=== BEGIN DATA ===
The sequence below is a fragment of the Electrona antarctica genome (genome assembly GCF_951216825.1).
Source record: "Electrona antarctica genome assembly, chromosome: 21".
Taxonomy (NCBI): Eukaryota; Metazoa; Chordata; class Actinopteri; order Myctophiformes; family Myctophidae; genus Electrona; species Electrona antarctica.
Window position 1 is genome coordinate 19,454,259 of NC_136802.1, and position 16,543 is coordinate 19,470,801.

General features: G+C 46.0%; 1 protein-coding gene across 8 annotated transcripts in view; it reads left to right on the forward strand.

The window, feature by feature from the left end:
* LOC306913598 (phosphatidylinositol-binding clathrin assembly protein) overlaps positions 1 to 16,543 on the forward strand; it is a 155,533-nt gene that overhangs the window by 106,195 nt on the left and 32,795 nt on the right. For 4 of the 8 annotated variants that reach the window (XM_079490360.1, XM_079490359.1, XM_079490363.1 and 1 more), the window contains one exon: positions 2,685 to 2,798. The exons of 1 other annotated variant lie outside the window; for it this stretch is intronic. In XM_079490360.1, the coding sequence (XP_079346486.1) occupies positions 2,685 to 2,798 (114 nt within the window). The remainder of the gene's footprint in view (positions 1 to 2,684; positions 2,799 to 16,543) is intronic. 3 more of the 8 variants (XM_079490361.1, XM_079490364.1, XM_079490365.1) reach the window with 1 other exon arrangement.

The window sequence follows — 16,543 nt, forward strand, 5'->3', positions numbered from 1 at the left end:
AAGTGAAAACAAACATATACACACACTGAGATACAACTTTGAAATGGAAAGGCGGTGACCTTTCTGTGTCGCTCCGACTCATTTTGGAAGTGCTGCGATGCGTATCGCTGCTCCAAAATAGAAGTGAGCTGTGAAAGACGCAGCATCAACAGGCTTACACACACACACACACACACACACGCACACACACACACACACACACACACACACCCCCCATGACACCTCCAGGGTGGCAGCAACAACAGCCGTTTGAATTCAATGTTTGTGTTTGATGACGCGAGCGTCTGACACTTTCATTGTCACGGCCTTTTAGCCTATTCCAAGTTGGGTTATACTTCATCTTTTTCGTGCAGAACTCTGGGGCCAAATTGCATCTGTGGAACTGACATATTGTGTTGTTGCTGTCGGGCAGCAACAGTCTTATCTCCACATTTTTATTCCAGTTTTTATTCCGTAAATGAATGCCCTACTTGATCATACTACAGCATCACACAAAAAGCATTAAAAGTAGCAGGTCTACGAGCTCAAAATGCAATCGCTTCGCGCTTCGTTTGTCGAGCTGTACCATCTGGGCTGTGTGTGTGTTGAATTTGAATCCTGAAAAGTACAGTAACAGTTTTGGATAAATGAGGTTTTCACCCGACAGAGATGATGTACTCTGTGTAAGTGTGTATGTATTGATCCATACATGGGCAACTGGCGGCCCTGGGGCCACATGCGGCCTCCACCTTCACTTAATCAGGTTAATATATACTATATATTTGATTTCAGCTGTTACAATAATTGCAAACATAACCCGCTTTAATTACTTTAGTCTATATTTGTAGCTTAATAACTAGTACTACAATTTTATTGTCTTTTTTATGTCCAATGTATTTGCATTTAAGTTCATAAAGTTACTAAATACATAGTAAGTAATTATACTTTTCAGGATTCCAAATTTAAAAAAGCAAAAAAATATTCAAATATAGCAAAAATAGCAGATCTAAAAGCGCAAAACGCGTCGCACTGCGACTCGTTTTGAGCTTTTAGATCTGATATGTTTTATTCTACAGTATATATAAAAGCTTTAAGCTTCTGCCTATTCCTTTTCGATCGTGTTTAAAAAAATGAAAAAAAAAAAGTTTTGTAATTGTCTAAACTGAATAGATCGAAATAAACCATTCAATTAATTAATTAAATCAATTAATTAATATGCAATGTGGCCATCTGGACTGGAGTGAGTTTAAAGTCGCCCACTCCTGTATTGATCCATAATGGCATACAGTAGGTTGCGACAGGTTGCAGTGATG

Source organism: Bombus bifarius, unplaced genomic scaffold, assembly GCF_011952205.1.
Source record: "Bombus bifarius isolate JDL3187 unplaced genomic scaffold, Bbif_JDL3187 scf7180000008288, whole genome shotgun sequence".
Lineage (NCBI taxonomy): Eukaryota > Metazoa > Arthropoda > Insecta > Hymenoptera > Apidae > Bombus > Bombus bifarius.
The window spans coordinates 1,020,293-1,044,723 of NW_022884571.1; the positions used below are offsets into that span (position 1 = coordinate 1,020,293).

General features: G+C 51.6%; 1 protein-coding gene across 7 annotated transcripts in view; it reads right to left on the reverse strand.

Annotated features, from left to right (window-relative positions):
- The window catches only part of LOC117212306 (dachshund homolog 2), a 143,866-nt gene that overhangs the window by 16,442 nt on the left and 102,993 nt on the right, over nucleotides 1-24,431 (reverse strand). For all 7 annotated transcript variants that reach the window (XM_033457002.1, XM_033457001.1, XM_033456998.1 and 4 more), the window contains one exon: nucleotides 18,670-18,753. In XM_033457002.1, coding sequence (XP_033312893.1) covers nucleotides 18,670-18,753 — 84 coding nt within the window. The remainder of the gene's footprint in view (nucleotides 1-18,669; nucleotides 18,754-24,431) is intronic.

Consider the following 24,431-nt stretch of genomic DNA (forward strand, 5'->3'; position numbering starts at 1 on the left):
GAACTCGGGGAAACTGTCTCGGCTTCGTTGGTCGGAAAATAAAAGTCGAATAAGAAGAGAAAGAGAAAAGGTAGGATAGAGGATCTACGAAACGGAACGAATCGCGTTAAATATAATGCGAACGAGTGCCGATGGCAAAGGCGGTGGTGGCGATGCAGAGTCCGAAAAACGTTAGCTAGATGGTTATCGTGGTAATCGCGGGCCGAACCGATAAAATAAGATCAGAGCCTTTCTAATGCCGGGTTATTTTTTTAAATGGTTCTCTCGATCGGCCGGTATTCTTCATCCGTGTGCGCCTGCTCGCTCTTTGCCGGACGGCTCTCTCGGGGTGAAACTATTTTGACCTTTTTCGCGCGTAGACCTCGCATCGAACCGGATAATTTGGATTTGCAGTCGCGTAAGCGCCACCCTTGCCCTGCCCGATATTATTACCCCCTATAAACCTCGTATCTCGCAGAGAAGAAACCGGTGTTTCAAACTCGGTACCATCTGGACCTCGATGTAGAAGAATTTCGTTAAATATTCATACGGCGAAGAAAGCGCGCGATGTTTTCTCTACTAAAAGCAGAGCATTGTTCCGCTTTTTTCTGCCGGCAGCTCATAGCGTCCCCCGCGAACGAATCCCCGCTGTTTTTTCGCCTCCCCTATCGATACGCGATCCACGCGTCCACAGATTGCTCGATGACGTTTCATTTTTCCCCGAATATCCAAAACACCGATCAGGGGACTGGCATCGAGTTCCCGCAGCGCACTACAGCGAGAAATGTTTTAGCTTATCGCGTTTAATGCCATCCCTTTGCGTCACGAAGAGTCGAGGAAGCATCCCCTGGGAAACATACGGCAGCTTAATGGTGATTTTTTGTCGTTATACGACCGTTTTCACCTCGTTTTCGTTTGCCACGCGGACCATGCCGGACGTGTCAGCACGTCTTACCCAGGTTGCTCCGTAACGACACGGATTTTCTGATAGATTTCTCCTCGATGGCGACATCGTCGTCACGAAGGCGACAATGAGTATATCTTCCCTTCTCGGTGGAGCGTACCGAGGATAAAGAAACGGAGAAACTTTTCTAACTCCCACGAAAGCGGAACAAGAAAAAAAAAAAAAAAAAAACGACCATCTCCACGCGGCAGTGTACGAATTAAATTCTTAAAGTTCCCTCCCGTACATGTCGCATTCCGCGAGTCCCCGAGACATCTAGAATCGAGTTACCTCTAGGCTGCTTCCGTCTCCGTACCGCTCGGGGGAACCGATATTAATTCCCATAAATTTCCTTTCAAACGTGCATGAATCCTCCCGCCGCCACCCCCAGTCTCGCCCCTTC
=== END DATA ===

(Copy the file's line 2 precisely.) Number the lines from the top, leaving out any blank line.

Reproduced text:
Source record: "Electrona antarctica genome assembly, chromosome: 21".